When dealing with skin integrity, you have to do the following:

  • Cool compress
  • Anti-itch lotion

Summary

One of the main considerations with clients who have hepatic encephalopathy is their safety due to altered LOC. Always include drugs like lactulose and neomycin. Low protein diet must be emphasized. Finally, you have to watch out for skin irritation like pruritus and bleeding.

For other nursing topics, drop by SimpleNursing.com.

Liver Cirrhosis Pathophysiology Sing-Along

Memorizing becomes easier with a song. A topic so extensive requires a certain technique that would make it painless for students to remember.

At SimpleNursing.com, Mike has created a song to the tune of “It’s Beginning to Look a Lot Like Christmas”, making it more fun and interesting for students to recall everything there is to know about the pathophysiology of liver cirrhosis. Cool!

The liver cirrhosis song goes:

It’s beginning to look a lot like cirrhosis

Jaundice of the skin

From the hyper-bilirubin

Waste products of hemoglobin

Due to a lack of bile-production

 

It’s beginning to look a lot like ascites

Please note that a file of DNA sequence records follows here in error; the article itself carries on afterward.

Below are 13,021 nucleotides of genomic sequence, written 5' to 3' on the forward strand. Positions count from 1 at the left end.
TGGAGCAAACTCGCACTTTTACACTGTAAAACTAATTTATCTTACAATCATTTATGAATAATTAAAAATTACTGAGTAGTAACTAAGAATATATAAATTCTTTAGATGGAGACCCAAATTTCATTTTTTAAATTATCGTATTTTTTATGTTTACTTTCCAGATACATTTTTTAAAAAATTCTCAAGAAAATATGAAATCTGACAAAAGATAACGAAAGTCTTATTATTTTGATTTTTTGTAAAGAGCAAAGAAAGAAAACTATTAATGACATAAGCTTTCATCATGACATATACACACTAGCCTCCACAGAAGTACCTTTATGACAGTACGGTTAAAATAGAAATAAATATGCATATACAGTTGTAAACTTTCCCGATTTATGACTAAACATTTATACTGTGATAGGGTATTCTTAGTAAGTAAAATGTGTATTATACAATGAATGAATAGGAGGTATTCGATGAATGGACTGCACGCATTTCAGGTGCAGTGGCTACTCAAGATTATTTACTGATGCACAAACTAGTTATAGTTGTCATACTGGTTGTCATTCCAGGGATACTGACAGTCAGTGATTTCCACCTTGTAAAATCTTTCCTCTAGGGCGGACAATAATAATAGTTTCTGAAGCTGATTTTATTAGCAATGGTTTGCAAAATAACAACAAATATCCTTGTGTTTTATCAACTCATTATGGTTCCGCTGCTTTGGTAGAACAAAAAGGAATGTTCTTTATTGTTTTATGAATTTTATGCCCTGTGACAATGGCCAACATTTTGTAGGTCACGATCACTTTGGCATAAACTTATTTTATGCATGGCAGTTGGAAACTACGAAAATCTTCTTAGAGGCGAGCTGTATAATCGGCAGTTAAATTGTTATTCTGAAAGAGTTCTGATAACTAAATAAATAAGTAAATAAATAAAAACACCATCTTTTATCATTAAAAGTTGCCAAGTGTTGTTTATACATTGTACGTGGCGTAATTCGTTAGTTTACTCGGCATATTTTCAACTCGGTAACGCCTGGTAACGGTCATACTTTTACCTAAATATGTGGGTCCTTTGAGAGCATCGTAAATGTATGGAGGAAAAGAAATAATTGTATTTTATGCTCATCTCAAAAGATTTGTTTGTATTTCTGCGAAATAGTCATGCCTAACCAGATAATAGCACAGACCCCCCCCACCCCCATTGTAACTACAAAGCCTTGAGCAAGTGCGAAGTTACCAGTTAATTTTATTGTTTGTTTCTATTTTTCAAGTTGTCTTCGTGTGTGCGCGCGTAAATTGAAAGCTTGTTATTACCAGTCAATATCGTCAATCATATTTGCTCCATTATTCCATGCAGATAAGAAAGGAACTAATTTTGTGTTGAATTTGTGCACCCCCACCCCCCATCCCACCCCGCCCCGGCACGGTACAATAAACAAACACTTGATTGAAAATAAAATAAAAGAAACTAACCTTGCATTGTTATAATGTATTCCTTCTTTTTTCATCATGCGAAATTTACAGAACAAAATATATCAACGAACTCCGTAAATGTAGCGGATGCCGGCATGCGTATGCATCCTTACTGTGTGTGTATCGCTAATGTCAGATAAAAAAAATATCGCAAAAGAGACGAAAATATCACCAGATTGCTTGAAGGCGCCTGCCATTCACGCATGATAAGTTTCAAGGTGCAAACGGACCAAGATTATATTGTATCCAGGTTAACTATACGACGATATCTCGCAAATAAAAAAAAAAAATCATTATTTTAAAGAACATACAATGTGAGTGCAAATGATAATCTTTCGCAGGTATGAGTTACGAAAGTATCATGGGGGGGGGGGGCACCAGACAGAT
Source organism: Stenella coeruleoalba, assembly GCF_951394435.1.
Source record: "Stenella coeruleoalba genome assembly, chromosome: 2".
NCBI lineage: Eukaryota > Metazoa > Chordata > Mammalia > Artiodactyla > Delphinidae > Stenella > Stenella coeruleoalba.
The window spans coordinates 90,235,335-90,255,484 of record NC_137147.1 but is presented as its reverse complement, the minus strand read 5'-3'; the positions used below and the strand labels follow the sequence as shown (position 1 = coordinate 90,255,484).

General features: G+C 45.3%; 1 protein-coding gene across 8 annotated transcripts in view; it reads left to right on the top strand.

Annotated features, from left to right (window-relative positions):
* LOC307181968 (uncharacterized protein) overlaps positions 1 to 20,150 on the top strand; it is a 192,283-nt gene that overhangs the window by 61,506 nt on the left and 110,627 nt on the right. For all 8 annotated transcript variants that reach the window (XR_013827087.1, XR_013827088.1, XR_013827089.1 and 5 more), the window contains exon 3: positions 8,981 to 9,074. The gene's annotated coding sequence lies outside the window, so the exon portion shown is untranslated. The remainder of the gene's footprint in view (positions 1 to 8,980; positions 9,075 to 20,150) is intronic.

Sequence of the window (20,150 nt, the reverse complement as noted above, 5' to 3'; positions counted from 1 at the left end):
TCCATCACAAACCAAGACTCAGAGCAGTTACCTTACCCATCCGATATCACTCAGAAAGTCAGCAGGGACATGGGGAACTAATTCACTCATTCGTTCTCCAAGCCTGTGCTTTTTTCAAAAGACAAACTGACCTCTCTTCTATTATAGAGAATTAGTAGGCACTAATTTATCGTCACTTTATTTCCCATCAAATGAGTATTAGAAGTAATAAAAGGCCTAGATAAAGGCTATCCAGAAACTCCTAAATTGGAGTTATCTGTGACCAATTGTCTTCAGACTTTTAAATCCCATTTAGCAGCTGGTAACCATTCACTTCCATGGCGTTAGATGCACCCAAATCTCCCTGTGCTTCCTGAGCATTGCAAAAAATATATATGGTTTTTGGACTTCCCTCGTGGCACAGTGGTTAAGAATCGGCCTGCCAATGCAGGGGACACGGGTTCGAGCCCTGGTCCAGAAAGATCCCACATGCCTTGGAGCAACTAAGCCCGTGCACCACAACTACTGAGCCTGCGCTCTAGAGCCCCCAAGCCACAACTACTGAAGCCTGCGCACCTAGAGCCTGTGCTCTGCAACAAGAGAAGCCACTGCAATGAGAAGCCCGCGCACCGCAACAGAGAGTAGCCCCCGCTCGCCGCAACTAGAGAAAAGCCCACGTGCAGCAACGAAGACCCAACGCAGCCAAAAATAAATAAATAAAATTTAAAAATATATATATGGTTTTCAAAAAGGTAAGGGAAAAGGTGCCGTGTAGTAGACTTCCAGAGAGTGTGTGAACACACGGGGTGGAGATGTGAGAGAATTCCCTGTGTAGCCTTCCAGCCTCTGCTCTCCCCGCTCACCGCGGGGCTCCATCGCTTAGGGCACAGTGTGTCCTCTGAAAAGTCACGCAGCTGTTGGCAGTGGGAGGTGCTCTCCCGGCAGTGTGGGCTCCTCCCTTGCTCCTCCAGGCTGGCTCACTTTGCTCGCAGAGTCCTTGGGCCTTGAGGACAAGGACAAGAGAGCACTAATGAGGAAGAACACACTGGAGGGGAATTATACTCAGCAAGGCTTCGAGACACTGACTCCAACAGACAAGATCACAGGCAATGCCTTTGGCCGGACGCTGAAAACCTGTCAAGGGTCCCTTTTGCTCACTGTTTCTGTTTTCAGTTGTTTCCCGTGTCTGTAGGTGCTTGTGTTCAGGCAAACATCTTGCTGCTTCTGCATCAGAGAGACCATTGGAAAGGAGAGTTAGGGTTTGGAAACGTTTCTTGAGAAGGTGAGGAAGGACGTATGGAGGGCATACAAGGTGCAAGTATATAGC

Fluid in the abdomen

From the portal hypertension

The lack of albumin

Increase capillary pressure causing third spacing

 

The liver acts like recycling company

With four major roles and responsibilities

Detoxing ammonia and drug metabolism

Storing glycogen, producing bile

Coagulation factors and albumin

 

It’s beginning to look a lot like encephalopathy

With altered LOC

Too much ammonia in the blood

A by-product of protein metabolism

Give lactulose to aid the excretion

 

It’s beginning to look a lot like cirrhosis

Soon we’ll do a paracentesis

Drain the fluid from the abdomen

Then give albumin

Bring the fluid back into the vascular spaces

 

If you are able to master this by heart, you are guaranteed 82% or higher on your next nursing exam!

Liver Mash-Up Discourse

Wasn’t that song entertaining? Now, to be able to figure out what it all means, let’s to go into the nitty-gritty details revolving around an ailing liver, mainly: cirrhosis, portal hypertension, ascites, encephalopathy, and all the other conditions. Full lectures are available at SimpleNursing.com.

Liver physiology

Before going into the factors that make your liver sick, let’s make a short detour and review what your liver does exactly.

Think of it this way – your liver as a recycling company. It’s called PDSM – People Drink So Much Recycling Company. We named it that because your liver acts as a detoxifier for a lot of different things, mainly alcohol. People who get intoxicated quite so often have a higher risk of developing liver problems.

What is PDSM?

P stands for produce.